AffiliationVictorian College of the Arts
Document TypePhD thesis
Access StatusOpen Access
© 2019 Vanessa Godden
Embodying Entanglement is a practice-based research project investigating how material engagements with the body can examine personal histories of sexual assault and racism. It presents embodied trauma as processual, wherein videos, handmade books, and live performances work with various organic materials cyclically filtered through the body. This project reframes depictions of trauma in art, focusing on metaphorical evocations of the ongoing experiential impact of trauma, rather than the graphic reperformance of traumatic events. Embodying Entanglement attunes to how performative process and material entanglement expand artistic depictions of rape and racism, to decolonise trauma in performative arts practices. In this research, my experiences of the aftermath of rape are considered through the influence of my diasporic identity. The two are entangled as my management of the aftereffects of rape are impacted by my own cultural influences. The project uncovers how the way I have learnt to move through the aftermath of rape and perpetual experiences of racism has been a process of reorienting myself in my body through layers of silence. From table manners gone awry to items evocative of childhood nostalgia—such as flip books and secret diaries—the imagery and methods used throughout this project allude to the deeply personal ways in which my trauma is embodied. My mouth masticates eggshells and pulverises pomegranates and my body drags itself through flour, curry, and chili powder. Hair emerges and accumulates at the back of my throat and my family’s hands repetitively spoon sugar into tea cups until they overflow. Thread punctures the page and replaces words in a book, and imprints of areolas move hypnotically across flipped pages. These cyclical and processual rituals piece together a narrative of my body being put back together after having been fragmented through racism and rape. In this practice-based research—the artwork and the writing and thinking through the practice in this thesis—I find agency in my body and my voice, inviting others to affectively engage with this agency.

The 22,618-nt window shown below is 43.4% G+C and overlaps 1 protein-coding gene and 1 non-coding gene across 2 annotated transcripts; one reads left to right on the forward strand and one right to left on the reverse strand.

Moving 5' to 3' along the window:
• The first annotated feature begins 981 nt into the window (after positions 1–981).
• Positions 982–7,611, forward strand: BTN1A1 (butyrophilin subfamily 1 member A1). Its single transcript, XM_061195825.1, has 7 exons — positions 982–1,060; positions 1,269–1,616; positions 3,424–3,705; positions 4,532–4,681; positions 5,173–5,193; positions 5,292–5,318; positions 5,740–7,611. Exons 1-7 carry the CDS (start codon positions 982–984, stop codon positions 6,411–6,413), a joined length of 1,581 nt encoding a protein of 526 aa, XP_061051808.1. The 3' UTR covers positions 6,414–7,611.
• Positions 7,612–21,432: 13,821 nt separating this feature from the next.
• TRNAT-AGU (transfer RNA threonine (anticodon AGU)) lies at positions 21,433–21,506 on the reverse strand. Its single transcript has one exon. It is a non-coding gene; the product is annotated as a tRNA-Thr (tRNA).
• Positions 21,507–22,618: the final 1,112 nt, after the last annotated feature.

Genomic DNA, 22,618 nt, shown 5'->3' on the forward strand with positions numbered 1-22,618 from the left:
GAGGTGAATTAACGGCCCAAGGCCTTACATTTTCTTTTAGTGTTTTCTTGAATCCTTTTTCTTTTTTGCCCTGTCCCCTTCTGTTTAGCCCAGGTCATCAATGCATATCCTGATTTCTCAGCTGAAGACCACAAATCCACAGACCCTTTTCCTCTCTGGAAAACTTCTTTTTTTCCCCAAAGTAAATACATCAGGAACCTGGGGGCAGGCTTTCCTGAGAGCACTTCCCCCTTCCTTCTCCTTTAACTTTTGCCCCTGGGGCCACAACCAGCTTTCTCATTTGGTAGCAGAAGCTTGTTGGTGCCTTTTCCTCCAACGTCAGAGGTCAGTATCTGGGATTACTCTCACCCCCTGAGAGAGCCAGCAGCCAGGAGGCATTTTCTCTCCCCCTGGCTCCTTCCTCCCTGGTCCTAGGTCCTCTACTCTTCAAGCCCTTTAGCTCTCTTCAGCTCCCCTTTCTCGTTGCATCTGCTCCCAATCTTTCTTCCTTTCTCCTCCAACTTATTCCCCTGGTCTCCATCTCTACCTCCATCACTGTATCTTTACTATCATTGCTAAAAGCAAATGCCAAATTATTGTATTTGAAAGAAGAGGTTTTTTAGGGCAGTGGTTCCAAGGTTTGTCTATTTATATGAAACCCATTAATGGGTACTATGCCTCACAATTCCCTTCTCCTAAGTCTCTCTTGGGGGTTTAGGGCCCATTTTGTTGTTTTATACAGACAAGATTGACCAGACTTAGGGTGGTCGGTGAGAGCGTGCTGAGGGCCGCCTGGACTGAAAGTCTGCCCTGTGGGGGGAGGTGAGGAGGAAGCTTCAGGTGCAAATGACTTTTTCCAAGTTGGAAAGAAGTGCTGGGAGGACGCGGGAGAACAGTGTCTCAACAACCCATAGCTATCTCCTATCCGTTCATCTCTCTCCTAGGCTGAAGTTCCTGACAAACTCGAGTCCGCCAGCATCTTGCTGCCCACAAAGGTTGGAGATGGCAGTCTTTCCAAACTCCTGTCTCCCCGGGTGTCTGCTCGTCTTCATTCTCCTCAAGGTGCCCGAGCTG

KeywordsPerformance art; Video art; Book art; Decolonisation; Trinidadian folklore; The aftermath of rape; Experiences of racism; Material entanglements; Labouring body; Trauma; The poetics of traumatic experience; Affect; Materialising voice; Endurance performance art; Representations of rape; Intersectionality
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